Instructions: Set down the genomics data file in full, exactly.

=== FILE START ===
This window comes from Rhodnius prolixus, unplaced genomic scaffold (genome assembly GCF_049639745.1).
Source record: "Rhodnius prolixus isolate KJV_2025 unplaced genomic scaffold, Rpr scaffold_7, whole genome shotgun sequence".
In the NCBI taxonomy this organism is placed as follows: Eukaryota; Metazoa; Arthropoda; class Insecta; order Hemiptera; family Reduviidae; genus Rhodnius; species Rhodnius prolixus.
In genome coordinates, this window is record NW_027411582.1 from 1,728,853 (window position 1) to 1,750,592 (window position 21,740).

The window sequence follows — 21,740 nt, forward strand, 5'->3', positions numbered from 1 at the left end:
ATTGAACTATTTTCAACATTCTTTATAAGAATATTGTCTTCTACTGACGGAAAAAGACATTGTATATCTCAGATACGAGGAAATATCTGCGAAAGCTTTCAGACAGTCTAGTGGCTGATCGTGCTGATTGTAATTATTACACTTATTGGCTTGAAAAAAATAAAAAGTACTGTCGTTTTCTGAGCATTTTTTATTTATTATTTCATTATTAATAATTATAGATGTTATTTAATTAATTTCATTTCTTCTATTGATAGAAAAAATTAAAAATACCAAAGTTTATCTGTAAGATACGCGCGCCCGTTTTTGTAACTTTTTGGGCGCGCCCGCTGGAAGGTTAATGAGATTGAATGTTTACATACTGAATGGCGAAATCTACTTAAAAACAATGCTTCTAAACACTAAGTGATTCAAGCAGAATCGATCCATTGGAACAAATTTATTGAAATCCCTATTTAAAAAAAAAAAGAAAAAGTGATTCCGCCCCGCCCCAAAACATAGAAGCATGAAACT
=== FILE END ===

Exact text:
This window comes from Rhodnius prolixus, unplaced genomic scaffold (genome assembly GCF_049639745.1).
Source record: "Rhodnius prolixus isolate KJV_2025 unplaced genomic scaffold, Rpr scaffold_7, whole genome shotgun sequence".
In the NCBI taxonomy this organism is placed as follows: Eukaryota; Metazoa; Arthropoda; class Insecta; order Hemiptera; family Reduviidae; genus Rhodnius; species Rhodnius prolixus.
In genome coordinates, this window is record NW_027411582.1 from 1,728,853 (window position 1) to 1,750,592 (window position 21,740).

The window sequence follows — 21,740 nt, forward strand, 5'->3', positions numbered from 1 at the left end:
ATTGAACTATTTTCAACATTCTTTATAAGAATATTGTCTTCTACTGACGGAAAAAGACATTGTATATCTCAGATACGAGGAAATATCTGCGAAAGCTTTCAGACAGTCTAGTGGCTGATCGTGCTGATTGTAATTATTACACTTATTGGCTTGAAAAAAATAAAAAGTACTGTCGTTTTCTGAGCATTTTTTATTTATTATTTCATTATTAATAATTATAGATGTTATTTAATTAATTTCATTTCTTCTATTGATAGAAAAAATTAAAAATACCAAAGTTTATCTGTAAGATACGCGCGCCCGTTTTTGTAACTTTTTGGGCGCGCCCGCTGGAAGGTTAATGAGATTGAATGTTTACATACTGAATGGCGAAATCTACTTAAAAACAATGCTTCTAAACACTAAGTGATTCAAGCAGAATCGATCCATTGGAACAAATTTATTGAAATCCCTATTTAAAAAAAAAAAGAAAAAGTGATTCCGCCCCGCCCCAAAACATAGAAGCATGAAACT